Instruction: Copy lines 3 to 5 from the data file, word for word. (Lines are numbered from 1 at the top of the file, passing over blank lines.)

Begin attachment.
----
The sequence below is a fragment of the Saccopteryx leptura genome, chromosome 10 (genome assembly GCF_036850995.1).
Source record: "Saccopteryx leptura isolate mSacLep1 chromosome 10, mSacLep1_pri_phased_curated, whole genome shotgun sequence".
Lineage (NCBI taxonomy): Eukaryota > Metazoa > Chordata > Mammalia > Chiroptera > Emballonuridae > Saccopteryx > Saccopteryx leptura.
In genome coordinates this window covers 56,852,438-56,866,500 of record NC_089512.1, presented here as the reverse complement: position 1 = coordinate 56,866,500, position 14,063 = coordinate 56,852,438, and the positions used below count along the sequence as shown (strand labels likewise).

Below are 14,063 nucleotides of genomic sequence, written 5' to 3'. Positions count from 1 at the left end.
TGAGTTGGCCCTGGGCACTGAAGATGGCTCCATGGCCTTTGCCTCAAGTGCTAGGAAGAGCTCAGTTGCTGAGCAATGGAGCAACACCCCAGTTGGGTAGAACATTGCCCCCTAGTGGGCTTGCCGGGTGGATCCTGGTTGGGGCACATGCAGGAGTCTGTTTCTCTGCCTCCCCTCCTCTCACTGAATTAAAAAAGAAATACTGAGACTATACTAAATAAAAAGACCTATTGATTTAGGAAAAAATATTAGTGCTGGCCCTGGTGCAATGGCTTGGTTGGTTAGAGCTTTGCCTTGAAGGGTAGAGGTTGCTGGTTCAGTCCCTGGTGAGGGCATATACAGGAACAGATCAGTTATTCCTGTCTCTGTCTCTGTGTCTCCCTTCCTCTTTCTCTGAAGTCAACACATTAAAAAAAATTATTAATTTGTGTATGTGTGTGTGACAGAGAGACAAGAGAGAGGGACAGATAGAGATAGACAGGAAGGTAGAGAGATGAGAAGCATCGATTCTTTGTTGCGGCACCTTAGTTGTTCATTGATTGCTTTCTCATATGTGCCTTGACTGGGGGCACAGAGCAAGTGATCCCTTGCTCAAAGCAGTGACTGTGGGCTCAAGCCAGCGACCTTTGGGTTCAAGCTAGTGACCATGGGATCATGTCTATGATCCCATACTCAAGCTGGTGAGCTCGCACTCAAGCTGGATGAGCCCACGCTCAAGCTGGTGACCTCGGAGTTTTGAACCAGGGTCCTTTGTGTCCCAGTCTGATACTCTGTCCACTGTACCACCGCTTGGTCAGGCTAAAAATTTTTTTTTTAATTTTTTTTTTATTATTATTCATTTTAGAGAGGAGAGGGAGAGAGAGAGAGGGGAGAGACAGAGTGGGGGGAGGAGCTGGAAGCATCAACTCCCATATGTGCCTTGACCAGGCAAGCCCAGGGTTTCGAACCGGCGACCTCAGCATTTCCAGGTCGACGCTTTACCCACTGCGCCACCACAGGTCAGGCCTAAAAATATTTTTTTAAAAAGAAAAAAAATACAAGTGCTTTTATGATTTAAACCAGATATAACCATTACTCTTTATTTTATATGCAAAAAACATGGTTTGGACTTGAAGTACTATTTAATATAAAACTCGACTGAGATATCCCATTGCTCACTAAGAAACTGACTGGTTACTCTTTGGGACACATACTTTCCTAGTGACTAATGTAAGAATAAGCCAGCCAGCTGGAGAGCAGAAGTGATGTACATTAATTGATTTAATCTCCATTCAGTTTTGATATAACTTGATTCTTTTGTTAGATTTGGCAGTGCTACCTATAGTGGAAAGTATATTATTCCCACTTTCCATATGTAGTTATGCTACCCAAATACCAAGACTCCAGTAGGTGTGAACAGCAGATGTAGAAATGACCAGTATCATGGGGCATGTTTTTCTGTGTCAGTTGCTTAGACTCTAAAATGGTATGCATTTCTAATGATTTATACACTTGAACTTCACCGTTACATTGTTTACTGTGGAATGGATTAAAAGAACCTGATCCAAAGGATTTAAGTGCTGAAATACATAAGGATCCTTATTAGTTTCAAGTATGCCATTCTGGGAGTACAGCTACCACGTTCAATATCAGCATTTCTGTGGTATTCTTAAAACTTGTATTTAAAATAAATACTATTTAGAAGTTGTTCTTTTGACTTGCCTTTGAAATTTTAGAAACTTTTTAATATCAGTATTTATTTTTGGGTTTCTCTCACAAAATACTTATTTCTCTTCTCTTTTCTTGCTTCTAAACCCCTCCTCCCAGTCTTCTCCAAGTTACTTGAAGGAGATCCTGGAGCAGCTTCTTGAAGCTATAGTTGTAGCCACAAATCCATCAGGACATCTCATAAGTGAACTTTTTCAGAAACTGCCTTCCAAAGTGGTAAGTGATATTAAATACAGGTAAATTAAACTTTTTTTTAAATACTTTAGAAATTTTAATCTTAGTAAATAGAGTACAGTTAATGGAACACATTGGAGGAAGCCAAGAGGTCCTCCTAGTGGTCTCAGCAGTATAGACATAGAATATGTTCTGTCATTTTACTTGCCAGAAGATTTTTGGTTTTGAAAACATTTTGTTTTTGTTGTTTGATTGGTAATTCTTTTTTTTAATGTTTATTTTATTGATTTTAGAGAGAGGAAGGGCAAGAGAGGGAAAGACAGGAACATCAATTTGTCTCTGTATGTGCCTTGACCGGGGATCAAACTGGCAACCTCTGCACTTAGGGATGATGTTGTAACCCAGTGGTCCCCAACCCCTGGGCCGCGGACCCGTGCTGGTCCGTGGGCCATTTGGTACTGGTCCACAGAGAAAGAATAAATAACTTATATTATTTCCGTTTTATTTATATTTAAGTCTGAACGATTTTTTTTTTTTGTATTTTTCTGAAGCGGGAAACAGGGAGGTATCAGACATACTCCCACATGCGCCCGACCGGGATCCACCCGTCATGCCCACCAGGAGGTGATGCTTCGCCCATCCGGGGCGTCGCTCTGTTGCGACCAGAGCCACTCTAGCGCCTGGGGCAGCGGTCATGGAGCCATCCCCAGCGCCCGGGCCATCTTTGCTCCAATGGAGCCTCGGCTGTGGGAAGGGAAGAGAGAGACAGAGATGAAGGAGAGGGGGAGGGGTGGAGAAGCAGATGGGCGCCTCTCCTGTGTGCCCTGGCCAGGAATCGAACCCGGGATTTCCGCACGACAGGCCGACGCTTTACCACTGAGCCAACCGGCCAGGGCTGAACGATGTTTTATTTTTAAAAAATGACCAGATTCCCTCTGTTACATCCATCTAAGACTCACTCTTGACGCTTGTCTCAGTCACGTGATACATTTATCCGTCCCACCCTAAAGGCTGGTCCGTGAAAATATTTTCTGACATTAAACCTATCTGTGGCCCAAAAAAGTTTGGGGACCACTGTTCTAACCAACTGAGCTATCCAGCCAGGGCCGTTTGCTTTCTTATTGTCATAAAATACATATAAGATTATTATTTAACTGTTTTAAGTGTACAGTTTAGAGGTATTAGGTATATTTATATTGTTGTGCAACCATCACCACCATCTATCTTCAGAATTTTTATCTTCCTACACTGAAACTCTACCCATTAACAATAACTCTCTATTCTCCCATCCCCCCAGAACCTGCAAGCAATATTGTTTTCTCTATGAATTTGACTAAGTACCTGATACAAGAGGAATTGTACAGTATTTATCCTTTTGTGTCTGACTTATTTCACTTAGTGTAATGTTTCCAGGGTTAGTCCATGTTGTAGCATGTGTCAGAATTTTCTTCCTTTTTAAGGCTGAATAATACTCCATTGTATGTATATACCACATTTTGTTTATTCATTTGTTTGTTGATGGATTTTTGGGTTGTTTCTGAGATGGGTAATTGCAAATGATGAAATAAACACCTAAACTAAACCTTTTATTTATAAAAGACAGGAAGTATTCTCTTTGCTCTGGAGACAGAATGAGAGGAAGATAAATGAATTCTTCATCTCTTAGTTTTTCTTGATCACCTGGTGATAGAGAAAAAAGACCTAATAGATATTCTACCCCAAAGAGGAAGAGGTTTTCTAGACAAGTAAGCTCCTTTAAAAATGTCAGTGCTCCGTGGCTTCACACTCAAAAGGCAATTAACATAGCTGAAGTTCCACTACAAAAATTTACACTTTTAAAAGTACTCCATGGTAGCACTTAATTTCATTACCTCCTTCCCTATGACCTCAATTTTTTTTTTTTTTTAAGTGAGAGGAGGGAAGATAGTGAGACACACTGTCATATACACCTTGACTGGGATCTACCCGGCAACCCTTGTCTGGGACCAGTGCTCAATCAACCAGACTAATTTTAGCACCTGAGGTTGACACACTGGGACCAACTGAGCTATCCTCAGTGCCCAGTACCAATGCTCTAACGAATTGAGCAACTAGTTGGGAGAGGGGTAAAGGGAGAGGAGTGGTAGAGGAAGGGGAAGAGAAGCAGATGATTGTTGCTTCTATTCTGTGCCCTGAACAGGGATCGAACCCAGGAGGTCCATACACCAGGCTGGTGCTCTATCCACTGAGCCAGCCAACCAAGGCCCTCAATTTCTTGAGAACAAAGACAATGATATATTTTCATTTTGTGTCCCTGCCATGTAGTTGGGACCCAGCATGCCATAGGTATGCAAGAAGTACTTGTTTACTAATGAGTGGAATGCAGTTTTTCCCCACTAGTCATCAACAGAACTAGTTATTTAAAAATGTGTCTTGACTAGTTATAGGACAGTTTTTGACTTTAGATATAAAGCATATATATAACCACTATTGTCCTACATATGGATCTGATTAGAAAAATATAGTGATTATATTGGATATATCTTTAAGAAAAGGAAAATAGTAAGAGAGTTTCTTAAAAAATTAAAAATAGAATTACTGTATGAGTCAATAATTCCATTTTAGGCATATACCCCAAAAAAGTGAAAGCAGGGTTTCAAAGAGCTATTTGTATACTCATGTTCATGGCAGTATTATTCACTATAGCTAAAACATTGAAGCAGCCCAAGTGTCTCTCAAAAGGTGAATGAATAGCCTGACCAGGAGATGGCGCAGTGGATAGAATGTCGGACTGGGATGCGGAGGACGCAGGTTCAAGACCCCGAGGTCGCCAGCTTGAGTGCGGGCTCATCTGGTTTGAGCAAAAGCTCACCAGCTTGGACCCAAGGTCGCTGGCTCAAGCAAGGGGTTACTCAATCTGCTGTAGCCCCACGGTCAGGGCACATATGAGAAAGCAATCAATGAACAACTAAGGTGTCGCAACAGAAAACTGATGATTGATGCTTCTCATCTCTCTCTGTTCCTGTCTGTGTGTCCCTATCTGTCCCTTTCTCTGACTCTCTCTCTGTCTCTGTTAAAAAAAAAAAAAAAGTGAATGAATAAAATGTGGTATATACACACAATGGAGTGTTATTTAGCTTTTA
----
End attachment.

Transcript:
Lineage (NCBI taxonomy): Eukaryota > Metazoa > Chordata > Mammalia > Chiroptera > Emballonuridae > Saccopteryx > Saccopteryx leptura.
In genome coordinates this window covers 56,852,438-56,866,500 of record NC_089512.1, presented here as the reverse complement: position 1 = coordinate 56,866,500, position 14,063 = coordinate 56,852,438, and the positions used below count along the sequence as shown (strand labels likewise).

Below are 14,063 nucleotides of genomic sequence, written 5' to 3'. Positions count from 1 at the left end.